IT organizations now must hurry to enable all-remote workforces — many for the first time. They face numerous challenges, including determining how they will maintain secure and appropriate user access across their organizations. The directory service they have in place can hinder this transition, or it can serve as a driving force behind it.
As we look toward the future, we believe that directory services will increasingly be among the tech solutions to have light-touch implementations in the cloud. This new generation of cloud solutions will allow organizations to be as effective off-premises as they are on-premises. Here, we’ll explore the history of directory services architecture, our vision for its future, and the benefits such new architecture can provide.
In the traditional domain-bound enterprise, admins installed Active Directory®, bound all IT resources to it, and created an internal network that served as a perimeter to protect organizational data. Admins provisioned users and managed their access levels in AD, and users accessed the internal network either in the office or via VPNs when they worked in the field.
However, AD required increasingly complex networking and layered add-ons as new resources emerged that were difficult or impossible to manage with AD, including SaaS apps, cloud infrastructure, and non-Windows systems. Admins were forced to seek web application single sign-on (SSO) solutions and other add-ons to federate AD identities everywhere they were needed, or they managed secondary directories within those other services.
The AD domain approach, supported by third-party identity bridges, requires continued investments in on-prem infrastructure — and it’s increasingly labor intensive to operate. Instead of bending over backward to tether resources to AD, though, admins have a new path forward in the domainless enterprise.
What is the Domainless Enterprise?
In the domainless enterprise, admins can transition from on-prem directory services to entirely cloud-based directory services and reinvent their approach to security. Modern cloud directory services do not replicate AD’s perimeter security model in the cloud; instead, they enforce the concept of zero trust security.
Admins remotely secure, configure, and monitor users’ Mac®, Windows®, or Linux® systems, which serve as their conduit to other organizational resources. Users are untrusted by default and must verify their identity not only to access their systems but also to access other resources through them.
Cloud directory services are platform-agnostic so admins can avoid the “lock-in” that they experienced with AD and the Microsoft® ecosystem. They can manage virtually all modern resources directly, including systems, apps, networks, and cloud infrastructure. There are three key benefits of this new domainless architecture.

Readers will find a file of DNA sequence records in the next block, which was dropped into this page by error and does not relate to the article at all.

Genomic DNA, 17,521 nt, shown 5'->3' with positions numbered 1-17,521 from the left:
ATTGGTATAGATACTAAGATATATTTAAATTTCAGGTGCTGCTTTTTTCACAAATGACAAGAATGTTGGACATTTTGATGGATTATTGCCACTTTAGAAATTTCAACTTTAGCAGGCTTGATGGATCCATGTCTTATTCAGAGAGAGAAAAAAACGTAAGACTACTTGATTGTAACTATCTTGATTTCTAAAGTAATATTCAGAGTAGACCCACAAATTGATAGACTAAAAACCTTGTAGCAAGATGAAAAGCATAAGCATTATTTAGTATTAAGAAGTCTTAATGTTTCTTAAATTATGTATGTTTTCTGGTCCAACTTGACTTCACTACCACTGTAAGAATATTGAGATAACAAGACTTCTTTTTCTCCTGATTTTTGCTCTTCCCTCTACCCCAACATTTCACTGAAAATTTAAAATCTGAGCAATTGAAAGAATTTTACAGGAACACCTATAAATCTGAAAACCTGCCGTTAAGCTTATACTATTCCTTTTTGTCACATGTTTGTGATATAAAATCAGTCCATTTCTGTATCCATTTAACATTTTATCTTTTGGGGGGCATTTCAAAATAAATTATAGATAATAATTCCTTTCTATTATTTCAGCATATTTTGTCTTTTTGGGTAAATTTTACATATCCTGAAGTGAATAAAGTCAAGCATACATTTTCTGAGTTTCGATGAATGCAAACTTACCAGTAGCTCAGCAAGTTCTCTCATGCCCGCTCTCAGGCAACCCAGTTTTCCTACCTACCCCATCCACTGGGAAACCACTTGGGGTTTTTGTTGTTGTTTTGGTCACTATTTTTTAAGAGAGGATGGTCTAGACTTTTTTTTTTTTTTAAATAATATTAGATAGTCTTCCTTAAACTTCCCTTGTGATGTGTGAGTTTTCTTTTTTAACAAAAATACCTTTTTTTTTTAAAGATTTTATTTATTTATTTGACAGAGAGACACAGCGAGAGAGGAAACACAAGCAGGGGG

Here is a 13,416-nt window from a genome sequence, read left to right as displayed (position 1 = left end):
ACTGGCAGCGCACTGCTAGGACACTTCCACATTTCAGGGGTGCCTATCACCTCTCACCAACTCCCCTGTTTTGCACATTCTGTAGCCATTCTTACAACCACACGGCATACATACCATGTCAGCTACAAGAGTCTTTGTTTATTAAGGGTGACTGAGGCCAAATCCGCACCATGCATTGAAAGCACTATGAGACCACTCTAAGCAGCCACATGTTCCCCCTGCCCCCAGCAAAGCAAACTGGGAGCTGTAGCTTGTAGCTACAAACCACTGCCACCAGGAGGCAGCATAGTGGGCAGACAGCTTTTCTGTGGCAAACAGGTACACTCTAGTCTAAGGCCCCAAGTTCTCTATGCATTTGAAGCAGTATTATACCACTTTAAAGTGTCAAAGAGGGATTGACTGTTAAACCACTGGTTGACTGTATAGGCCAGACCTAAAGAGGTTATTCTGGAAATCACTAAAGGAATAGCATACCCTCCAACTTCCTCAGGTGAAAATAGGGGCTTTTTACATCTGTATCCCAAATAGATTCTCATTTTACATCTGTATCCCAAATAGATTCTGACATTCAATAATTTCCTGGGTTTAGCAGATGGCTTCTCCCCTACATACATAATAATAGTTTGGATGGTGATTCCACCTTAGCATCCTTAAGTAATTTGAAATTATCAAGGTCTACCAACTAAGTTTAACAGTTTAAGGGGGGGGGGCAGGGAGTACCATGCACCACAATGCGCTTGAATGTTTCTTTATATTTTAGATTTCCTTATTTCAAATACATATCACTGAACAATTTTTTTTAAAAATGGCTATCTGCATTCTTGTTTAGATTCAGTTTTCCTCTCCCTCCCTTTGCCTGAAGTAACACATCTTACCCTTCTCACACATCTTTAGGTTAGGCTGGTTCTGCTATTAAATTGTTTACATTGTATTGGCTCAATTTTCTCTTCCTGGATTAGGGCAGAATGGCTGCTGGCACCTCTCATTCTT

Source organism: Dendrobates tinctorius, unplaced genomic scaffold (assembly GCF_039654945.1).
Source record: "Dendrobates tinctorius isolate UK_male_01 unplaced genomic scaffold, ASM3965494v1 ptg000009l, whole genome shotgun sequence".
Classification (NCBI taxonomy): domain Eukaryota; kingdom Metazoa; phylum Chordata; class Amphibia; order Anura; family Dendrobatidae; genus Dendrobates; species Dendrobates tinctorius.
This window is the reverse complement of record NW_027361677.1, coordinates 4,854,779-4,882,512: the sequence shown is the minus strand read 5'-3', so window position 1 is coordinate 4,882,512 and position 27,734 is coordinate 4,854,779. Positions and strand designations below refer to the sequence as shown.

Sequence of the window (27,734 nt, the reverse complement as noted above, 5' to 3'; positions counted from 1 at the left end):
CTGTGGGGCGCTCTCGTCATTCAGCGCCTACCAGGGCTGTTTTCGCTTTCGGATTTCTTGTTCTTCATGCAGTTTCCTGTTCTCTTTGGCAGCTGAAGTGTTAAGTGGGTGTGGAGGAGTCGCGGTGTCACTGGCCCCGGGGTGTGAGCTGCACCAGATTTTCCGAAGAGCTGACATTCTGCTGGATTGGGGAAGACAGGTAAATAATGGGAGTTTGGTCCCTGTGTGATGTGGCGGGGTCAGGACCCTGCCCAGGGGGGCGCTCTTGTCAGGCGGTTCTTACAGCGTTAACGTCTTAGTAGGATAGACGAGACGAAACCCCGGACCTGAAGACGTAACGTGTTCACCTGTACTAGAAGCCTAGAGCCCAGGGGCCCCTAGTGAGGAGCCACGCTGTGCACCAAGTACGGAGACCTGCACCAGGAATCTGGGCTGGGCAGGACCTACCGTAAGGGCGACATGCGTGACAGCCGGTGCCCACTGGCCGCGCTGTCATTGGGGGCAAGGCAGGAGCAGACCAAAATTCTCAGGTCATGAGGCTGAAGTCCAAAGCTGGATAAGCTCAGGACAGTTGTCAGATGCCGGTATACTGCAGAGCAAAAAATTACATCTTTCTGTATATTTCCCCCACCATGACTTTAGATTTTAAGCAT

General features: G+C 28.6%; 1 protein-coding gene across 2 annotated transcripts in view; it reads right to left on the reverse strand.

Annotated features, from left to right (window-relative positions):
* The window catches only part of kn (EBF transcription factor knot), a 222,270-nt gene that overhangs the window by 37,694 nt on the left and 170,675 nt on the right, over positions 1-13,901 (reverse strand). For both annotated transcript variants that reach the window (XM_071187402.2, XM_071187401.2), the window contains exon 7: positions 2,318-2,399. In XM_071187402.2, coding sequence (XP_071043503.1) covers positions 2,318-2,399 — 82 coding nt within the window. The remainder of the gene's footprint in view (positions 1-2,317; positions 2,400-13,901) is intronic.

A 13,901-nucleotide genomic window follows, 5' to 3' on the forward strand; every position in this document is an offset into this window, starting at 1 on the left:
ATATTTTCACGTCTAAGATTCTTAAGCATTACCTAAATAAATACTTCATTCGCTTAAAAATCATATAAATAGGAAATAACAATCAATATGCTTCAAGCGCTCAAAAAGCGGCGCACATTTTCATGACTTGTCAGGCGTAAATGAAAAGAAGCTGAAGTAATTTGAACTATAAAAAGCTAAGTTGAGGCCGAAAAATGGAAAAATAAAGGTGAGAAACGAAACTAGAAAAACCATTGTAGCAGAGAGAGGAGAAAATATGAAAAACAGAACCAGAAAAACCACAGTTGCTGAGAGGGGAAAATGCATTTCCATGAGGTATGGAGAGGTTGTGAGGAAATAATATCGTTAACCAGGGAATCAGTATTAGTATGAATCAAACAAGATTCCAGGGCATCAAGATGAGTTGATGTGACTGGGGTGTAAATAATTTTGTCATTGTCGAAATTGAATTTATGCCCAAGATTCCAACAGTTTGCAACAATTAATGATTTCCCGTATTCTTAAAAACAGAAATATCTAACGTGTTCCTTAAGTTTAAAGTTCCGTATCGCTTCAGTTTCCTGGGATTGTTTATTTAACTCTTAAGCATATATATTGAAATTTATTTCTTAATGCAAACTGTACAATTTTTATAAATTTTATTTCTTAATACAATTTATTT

Benefits of Domainless Enterprise Architecture
1. Choose the Best Solutions for Your Environment
In the domainless enterprise, admins can centralize identity and access management (IAM) in the cloud, without the need for add-ons or on-prem infrastructure. This gives them the freedom to leverage virtually any IT resource and connect it directly to their directory service.
Instead of getting locked into one ecosystem or managing extensive vendor relationships, admins can focus their attention on picking the solutions best suited to their unique teams and managing access to them securely.
2. Improve User Experience & Increase Security
Admins can improve the experience for end users and increase organizational security when they centralize access management to virtually all IT resources.
From a cloud directory service, they can enable users to change their passwords directly on their systems, and those changes are written back to the directory and then effectively flow to all the IT resources that authenticate against the directory service. That way, users can enter their core credentials to access their machines and use familiar workflows to change their passwords, and they’re empowered to manage their passwords themselves. This reduces password tickets, and, more importantly, the likelihood they click on a phishing email or fall prey to another browser-based attack.
Admins can enable multi-factor authentication (and SSH key use, where applicable) at each access point in the organization rather than relying on an internal network perimeter as the primary source of security. They can also near-instantaneously suspend a user’s access to all their resources from a web-based console in the event that a user leaves the organization or their credentials are compromised.
3. Run Operations from Any Location
Cloud infrastructure in the domainless enterprise also gives admins the ability to run their operations with flexibility and agility. They don’t have to worry about a domain controller failing, maintaining an off-site backup, or securing physical access to their servers in the event of an emergency.
Whether there’s a natural disaster, mandated lock-down, or other external event, their cloud directory service is available to them from any location, and there’s automatic redundancy built into the platform. Learn more about moving off-prem in the domainless enterprise.